The Honda VFR750R Type RC30 was a homologation special developed for the then-new World Superbike Championship by the Honda Racing Corporation.
By late-1980s standards the RC30 was staggeringly advanced, the engineers at Honda had thrown everything they had at their new superbike in order to win the World Superbike Championship and establish dominance over their Japanese arch rivals – Kawasaki, Suzuki, and Yamaha.
The Honda VFR750R Type RC30
The heart of the RC30 was its V4 engine, a liquid-cooled 748cc unit with gear driven double overhead cams, 16-valves, titanium connecting rods, and a 360° “big bang” crankshaft.
Power is fed through a 6-speed close ratio gearbox with a famously tall first gear – capable of 0 to 82 mph before the rider’s foot needs to start looking for second. This allowed more ratios higher in the speed range which was great for racing but not ideal for use on the street – and it resulted in a relatively disappointing 1/4 mile time of 11.8 seconds.
Braking ability is a big part of the equation for any racing motorcycle, so Honda fitted it with twin discs upfront with four-pot calipers, and a single disc in the rear, with a slipper clutch to avoid over-revving the engine on downshifts.
In order to make wheel changes as quick as possible Honda also designed the RC30 with a quick-release front fork and single-sided swing arm attached with a single castellated nut and cotter pin. Handling was taken care of with fully-adjustable Showa suspension front and rear, and the lightweight alloy frame offered excellent rigidity.
The Honda RC30 had been specifically designed to be fast and highly-strung, the downside to this was that the engine could be seized if revved hard before it was suitably warmed up, and the front brake rotors could be warped if subjected to consistent heavy usage.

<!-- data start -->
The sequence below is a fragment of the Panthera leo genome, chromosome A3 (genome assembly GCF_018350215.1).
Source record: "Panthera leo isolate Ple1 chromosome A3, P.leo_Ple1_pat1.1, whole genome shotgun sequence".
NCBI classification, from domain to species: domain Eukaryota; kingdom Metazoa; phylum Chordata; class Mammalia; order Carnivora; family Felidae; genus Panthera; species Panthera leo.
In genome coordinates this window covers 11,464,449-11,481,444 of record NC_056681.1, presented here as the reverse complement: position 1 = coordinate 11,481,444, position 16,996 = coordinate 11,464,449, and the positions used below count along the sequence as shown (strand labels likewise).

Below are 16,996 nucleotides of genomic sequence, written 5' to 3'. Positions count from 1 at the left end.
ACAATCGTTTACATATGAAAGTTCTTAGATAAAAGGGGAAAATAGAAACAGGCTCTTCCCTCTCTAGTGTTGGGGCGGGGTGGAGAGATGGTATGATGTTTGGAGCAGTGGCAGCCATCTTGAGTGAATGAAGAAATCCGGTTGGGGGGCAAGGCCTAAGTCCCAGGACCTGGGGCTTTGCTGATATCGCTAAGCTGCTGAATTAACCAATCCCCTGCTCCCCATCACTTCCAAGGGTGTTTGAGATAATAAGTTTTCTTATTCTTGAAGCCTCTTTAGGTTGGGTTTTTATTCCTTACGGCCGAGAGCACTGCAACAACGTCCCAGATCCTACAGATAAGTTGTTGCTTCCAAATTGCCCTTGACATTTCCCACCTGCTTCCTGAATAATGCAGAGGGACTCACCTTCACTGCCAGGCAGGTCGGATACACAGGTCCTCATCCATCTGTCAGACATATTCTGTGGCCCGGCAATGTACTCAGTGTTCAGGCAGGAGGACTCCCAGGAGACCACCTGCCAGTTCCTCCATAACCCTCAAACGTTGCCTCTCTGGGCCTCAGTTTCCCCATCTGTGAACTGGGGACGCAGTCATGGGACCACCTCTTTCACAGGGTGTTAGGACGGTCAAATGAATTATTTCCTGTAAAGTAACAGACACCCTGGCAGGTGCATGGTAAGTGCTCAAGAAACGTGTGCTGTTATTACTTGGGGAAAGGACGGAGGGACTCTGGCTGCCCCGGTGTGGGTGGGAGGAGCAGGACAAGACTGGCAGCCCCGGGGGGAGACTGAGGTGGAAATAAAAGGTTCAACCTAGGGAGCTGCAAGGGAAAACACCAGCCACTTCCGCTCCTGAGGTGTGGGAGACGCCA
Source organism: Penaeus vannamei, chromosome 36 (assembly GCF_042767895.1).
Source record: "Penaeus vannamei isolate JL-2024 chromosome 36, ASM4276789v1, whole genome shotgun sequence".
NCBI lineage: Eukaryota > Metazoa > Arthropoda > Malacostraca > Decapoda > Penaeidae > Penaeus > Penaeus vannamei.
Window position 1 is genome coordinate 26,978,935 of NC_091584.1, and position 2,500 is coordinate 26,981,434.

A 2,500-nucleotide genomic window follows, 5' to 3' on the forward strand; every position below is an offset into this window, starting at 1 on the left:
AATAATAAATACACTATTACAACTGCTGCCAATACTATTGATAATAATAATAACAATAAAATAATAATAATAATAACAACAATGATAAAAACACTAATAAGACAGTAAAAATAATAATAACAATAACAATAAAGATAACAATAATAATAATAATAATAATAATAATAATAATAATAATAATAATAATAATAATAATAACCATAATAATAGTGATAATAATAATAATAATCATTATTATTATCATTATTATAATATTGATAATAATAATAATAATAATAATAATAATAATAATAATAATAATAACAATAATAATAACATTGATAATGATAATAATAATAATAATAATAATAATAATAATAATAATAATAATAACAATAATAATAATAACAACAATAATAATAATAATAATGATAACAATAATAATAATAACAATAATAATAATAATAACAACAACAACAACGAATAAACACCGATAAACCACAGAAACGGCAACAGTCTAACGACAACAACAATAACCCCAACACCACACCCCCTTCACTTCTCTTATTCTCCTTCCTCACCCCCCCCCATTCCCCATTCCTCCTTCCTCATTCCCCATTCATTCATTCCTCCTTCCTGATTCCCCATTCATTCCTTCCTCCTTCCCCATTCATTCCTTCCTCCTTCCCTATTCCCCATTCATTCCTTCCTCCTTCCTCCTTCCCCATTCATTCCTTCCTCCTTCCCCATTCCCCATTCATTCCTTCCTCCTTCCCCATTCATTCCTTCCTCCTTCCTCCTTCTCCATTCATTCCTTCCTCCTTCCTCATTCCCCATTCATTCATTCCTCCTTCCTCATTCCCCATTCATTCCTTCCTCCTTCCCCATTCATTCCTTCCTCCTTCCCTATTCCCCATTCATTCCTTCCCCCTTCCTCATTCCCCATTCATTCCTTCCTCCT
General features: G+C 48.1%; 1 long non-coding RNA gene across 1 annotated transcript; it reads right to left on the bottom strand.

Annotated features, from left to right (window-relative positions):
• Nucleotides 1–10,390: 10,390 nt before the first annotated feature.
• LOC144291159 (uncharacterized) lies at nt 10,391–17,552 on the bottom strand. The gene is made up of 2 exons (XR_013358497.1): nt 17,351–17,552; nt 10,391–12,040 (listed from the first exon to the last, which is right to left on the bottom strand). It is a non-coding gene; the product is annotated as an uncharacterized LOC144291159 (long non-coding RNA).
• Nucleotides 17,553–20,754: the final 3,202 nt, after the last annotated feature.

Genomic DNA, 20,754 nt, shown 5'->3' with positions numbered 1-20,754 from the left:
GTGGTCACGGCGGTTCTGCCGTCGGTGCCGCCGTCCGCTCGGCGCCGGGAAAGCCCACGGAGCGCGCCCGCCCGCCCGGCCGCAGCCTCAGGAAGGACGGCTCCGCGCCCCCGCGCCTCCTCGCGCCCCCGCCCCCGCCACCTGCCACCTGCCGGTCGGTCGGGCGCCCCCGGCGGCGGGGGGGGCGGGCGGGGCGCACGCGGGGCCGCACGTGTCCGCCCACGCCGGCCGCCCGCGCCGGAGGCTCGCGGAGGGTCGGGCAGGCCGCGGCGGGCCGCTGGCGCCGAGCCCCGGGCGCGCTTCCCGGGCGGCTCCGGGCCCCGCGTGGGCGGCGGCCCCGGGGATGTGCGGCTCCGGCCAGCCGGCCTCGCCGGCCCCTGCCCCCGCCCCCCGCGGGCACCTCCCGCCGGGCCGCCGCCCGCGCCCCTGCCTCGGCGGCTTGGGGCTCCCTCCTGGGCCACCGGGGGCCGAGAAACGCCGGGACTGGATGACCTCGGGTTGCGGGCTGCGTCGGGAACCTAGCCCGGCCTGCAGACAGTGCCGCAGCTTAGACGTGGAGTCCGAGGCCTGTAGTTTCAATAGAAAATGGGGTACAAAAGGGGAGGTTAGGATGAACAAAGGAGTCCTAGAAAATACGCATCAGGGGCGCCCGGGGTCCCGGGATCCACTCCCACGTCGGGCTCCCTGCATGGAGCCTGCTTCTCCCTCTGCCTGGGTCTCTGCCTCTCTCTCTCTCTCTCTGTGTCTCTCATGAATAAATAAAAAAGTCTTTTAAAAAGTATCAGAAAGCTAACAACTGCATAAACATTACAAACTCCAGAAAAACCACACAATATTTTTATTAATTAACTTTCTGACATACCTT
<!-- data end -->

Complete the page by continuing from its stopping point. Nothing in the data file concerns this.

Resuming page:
The Honda Type RC30 and the World Superbike Championship
Honda had pulled no punches when developing the RC30 for the inaugural season of the World Superbike Championship in 1988, and it showed. American rider Fred Merkel took the rider’s championship with 99 points, and Honda took the constructor’s championship win with 142 points, ahead of Yamaha and Bimota.
Honda repeated this feat a year later by winning the 1989 World Superbike Championship, with
Robert Dunlop winning the 1989 Macau Grand Prix, and Steve Hislop winning the same race in 1990. The full list of race wins enjoyed by the Honda RC30 is too long to list here, but taken as a whole they put the model into a league of its own, and moved the world of superbike engineering forward in one colossal step.
The Ex-Honda Britain 1989 Honda VFR750R Type RC30 Shown Here
The RC30 you see here has a notable racing pedigree, including in-period Isle of Man TT and Macau Grand Prix racing history. It was acquired from the Honda Britain Race Shop and raced in the ‘89 season by Brian Morrison as a full Honda Works Machine.
Steve Hislop rode it to 3rd place in the 1989 Macau Grand Prix, and it’s believed to be the bike that Brian Morrison broke the absolute track record at the 1989 TT. Morison’s results at the ’89 TT were 2nd in the Formula 1 race, 5th in the Production 750, and 5th in the Supersport (600) event.
Since its retirement from active duty the bike has been preserved in original condition, still wearing the livery used by Steve Hislop at Macau in ’89.
Bonhams estimate that it’ll sell for between £25,000 and £35,000 when it rolls across the auction block at the Spring Stafford Sale on the 22nd of April. If you’d like to read more about it or register to bid you can click here to view the listing.
Images courtesy of Bonhams
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